In this month's column, Derik A. Badman looks at that staple of comic books -- the margin. First, by examining how comics make effective use of page borders and next by considering how, if at all, webcomics address similar artistic choices.
Joel Fagin discusses all of the many lessons webcomics can learn from short stories. Concepts such as effective beginnings, efficient storytelling, and showing not telling. All topped off with an examination of David Willis' reworked beginning to It's Walky. I could tell you more but why don't you click "read more" and I'll show you...
This month Brigid Alverson talks to Evan Hayden and Ryan Sands, the proprietors of the blog Same Hat! Same Hat!! which features original webcomics as well as scanlations of some of the strangest manga you will ever see: gag manga that is more head-scratching than thigh-slapping and horror stories that turn everyday life inside out.
In this month's column Derik A. Badman takes a close reading a page of Jaime Hernandez "Flies on the Ceiling," (which is included in volume 9 of the Complete Love and Rockets and the Ivan Brunetti edited Anthology of Graphic Fiction).
In another installment of Neil Cohn's continuing series Comic Theory 101, Cohn puts word balloons, thoughts balloons and panels under the microscope and concludes that they're all essentially the same animal -- one that has the function of encapsulating other information.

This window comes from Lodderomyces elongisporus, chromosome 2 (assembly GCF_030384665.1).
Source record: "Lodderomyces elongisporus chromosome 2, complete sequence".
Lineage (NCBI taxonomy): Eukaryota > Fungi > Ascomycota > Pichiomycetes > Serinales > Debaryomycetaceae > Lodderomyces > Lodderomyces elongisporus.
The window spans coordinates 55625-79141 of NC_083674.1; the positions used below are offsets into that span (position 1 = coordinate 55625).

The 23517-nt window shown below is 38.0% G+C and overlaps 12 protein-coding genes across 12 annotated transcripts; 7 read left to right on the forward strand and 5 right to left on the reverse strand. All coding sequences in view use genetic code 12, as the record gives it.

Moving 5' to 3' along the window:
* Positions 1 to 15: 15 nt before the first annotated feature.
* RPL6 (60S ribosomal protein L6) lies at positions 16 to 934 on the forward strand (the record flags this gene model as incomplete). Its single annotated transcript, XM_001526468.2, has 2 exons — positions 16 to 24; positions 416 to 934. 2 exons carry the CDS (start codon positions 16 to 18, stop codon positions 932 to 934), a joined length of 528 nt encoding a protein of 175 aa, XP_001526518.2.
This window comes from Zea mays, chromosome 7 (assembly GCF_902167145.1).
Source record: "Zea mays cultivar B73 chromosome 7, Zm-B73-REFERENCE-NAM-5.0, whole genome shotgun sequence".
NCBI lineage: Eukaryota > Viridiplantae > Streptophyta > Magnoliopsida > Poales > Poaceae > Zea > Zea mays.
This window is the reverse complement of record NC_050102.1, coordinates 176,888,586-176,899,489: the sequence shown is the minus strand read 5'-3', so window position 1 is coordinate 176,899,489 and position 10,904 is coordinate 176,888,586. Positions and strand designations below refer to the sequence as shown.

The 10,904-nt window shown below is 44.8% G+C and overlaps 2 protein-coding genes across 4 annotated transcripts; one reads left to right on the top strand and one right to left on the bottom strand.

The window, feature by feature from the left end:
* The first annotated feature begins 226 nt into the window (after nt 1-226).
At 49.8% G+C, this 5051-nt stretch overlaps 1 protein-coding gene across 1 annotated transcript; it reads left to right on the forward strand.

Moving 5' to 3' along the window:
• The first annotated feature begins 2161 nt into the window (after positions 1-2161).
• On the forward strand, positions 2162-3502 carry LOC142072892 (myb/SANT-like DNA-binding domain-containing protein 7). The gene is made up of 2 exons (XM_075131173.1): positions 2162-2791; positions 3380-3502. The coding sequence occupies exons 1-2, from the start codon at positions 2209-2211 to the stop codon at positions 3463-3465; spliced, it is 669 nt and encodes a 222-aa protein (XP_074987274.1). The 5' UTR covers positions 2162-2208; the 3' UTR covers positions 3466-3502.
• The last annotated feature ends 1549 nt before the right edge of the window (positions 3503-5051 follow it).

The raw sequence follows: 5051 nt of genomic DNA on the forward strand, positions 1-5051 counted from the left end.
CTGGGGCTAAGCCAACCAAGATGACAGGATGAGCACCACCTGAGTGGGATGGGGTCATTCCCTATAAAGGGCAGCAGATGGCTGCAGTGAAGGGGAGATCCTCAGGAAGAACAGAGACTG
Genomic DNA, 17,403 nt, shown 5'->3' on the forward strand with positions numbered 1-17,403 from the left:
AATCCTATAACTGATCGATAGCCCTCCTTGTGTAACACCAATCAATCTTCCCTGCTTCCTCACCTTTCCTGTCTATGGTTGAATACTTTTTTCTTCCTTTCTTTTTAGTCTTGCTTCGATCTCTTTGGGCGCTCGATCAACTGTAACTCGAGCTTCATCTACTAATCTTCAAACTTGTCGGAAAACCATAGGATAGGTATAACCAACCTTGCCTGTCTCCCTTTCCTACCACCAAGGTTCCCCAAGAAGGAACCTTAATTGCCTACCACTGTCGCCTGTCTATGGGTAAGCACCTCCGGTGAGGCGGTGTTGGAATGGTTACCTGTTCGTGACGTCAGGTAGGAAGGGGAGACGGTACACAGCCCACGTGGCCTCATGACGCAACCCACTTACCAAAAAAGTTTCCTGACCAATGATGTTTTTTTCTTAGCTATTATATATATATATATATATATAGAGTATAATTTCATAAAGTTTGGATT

Sebastian Parsons is back with another outsider's look at webcomics. In an article published by Comixpedia last year (Diversifiwebcomication: Maximize Your Business Potential) Parsons wrote about business strategies for the budding webcomics entrepreneur. In this article, he looks at webcomics within the larger paradigm of Web 2.0 and offers some thoughts on why we webcomic.
A collective, loosely defined, is any sustained grouping of webcomic creators. What they do together varies greatly from group to group. Some are largely a peer group offering each other critical feedback and encouraging support. Others throw in cross-promotion for each others' work. Some build a collective brand with logos, advertising and a central website. Some share business experience and expertise in areas as varied as merchandise, books, conventions, hosting and website creation.
And what did I find from my research? There's a tremendous number of collectives out there (and that I never want to attempt another "survey" article again). And, oh yeah, checking out collectives can be a great way to find excellent new comics.
The members of the Sugarskull collective conducted an interview amongst themselves and recorded it in comic format. The members of Sugarskull are Jones, Sarah Glidden, Sarah Davis, Alice Hunt, and David Patty and between them they create a lot of comics including: Vampirates, The Reader, The Awakened, Goodbye Chains, Keeps, Small Noises and Venus in Points.
Founder Alice Hunt describes Sugarskull as "designed to give quirky quality comics more attention" and their comics as "a little sweet and a little dark, like the candies that gave us the name."
A mini comic might be one of the best off-line promotional items for your webcomic you can have. It's handy, it's quick and it gives you something to sell cheap or giveaway at conventions, stores and wherever potential readers may gather.
And for not much money at all, you can add some color. This month, Grant Thomas provides a step-by-step guide to creating a classy color cover for your next mini comic.
People think of manga as coming in 20-volume doses, and sometimes thatâ€™s true. But not every story is an epic, and some creators have used the techniques of manga to tell brief tales of romance, magic, and adventure.
Some of these are Japanese and some are not, but all are worth a look. Let's start with two artists who occasionally post short stories on their websites: Queenie Chan and Jen Wang.